Beckett and Benn - Wasters
Taxpayers are to be landed with a £622 million bill for bungled payments made to farmers after reform of the Common Agriculture Policy four years ago, according to the National Audit Office .
The scale of chaos and administrative failures at the Rural Payments Agency, which distributes £1.6 billion a year to English farmers, and lack of oversight by ministers is outlined today in one of the most damning audits produced by the public spending watchdog.
The inefficiencies are starkly illustrated by the estimated £1,743 cost to process each farmer’s claim for cash, a rise of 20 per cent in four years. This is six times the £285 cost for administering payments in Scotland.
The average amount paid to about 107,000 English farmers is £15,300 a year. However, the watchdog found that there were substantial overpayments — totalling between £55 million and £90 million — but the data was so unreliable that the auditors were unable to find out the precise sum. Some claims were validated 11 times by different officials and still the payments were wrong.
Many of the problems are due to the complicated payment system chosen by Margaret Beckett...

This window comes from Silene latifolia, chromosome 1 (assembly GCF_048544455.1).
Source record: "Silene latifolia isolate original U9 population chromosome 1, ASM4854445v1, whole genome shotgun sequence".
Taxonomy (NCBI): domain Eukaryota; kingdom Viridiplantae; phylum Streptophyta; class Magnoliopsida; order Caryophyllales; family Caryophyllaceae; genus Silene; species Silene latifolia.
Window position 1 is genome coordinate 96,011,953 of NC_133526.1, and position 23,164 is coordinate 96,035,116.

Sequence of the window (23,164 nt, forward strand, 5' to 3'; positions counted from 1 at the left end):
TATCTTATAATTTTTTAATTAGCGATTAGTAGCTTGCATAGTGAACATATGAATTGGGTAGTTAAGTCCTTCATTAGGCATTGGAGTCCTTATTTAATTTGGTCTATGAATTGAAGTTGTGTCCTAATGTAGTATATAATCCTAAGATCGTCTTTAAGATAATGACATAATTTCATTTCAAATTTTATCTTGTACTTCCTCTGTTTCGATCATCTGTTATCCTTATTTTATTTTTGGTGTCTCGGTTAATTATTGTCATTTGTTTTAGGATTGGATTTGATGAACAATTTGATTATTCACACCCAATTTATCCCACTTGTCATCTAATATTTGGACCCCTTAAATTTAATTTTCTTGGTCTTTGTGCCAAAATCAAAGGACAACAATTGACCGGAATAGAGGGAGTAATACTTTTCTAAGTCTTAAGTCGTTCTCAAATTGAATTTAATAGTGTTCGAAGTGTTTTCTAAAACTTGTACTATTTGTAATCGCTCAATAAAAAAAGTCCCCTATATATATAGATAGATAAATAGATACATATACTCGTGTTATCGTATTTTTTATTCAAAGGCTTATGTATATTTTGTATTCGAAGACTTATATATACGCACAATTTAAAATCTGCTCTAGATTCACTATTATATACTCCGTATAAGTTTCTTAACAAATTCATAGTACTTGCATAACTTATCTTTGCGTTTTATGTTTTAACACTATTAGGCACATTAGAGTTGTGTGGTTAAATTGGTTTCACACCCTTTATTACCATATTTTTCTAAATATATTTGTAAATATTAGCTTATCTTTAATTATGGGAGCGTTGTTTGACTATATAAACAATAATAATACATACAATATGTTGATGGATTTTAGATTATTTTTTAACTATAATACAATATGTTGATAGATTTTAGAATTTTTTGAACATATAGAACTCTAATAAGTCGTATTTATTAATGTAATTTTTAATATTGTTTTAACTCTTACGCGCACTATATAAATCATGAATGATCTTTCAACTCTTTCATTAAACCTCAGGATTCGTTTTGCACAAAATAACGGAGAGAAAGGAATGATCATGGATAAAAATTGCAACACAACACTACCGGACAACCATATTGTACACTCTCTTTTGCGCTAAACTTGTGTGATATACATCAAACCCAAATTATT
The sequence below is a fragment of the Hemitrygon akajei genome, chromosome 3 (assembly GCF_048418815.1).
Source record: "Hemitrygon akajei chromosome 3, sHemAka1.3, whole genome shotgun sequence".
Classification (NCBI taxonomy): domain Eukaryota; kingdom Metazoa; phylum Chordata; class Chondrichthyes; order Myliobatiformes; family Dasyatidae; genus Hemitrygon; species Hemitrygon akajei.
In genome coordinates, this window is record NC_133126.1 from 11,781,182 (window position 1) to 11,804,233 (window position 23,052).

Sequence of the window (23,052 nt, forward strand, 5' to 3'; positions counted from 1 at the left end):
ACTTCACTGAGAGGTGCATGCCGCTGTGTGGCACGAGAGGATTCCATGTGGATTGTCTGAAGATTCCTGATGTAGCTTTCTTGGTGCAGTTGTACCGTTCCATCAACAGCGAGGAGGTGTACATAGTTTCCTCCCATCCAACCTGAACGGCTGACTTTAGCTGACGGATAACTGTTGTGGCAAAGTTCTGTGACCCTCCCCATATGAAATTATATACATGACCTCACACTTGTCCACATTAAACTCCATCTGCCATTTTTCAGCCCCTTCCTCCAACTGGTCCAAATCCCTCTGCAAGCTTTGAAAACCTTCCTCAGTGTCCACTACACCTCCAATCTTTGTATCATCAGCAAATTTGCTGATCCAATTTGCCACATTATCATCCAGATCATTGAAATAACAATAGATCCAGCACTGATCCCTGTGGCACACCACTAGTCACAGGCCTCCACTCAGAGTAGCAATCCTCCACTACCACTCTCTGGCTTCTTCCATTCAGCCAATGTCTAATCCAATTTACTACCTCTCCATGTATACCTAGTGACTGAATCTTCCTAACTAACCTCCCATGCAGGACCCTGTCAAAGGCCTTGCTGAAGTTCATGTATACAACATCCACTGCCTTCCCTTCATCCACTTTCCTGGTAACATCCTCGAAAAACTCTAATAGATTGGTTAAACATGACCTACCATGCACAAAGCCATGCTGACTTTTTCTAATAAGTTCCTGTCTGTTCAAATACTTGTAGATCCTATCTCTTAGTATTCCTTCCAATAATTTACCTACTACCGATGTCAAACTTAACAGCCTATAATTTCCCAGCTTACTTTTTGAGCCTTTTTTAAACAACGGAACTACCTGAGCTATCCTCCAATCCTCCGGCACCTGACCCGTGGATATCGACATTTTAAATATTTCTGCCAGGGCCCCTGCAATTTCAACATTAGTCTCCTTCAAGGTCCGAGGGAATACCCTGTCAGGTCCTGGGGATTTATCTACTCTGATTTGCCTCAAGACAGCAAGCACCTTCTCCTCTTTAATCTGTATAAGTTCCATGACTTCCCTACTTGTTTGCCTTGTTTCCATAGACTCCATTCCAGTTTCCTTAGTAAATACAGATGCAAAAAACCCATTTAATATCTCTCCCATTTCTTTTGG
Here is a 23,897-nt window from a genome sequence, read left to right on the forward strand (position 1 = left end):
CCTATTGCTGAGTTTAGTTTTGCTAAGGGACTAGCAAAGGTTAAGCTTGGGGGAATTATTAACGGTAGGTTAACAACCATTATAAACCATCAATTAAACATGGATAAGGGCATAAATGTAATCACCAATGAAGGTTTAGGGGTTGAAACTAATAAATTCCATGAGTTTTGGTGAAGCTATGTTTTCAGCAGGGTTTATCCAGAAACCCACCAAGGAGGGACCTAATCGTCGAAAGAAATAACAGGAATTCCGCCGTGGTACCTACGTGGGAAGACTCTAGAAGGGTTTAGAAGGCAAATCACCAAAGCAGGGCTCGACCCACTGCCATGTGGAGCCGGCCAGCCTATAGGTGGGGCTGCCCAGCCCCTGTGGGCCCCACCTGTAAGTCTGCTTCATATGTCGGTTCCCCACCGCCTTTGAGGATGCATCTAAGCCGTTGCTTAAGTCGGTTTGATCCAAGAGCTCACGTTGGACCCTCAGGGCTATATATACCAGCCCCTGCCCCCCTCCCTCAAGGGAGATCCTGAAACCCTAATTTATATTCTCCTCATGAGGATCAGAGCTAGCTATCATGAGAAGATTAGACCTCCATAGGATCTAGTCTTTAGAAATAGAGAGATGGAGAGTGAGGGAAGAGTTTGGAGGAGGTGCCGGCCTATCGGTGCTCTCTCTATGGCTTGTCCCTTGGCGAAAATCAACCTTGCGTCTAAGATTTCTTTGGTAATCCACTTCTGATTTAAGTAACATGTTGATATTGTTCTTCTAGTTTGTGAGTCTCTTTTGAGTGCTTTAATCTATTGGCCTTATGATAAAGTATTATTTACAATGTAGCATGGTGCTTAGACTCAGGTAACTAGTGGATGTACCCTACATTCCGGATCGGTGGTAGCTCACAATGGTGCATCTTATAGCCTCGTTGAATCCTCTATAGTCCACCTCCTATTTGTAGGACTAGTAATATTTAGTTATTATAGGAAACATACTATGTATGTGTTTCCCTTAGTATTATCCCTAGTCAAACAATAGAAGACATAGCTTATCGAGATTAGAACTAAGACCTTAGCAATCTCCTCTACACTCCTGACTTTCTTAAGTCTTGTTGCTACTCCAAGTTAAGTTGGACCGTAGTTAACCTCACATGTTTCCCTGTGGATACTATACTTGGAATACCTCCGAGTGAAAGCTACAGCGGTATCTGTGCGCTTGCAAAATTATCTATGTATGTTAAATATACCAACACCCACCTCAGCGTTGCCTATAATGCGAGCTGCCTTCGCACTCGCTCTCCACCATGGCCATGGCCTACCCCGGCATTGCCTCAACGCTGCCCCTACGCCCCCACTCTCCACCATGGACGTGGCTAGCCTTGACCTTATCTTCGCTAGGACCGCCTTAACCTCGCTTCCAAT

The latest study found that officials may again be keeping ministers in the dark over the true state of the payment process and the mistakes that are embedded in the expensive computer system.
Extra staff costs have already cost £304 million. About £280 million has been set aside to pay Brussels penalties for administrative errors and late payments to farmers. Costs for the IT services are already above forecasts. A contract with Accenture has cost £84 million for the past two years, yet the agency told MPs that it expected to spend £36 million in that period.
The NAO has found that some 100 Accenture staff are working full time for the agency with a salary of some £200,000 per person in the financial year 2008 to 2009....
It stops short of calling for heads to roll but raises serious questions over the future of the agency and the scrutiny of its operations by the Department for Environment, Food and Rural Affairs (Defra).
Nick Herbert, Conservative Rural Affairs spokesman, called for a fundamental overhaul of the agency to “get a grip” on farm payments.
“Vast sums of taxpayers’ money has been wasted on excessive administration costs and fines to the EU, yet typically ministers who should be held accountable for this dismal state of affairs still refuse to accept their responsibility.”
Maybe if Defra and its ministers stopped waffling on about climate change and prosecuting farmers for ignoring the psychological needs of a cow and got on with doing their jobs we would all be better off.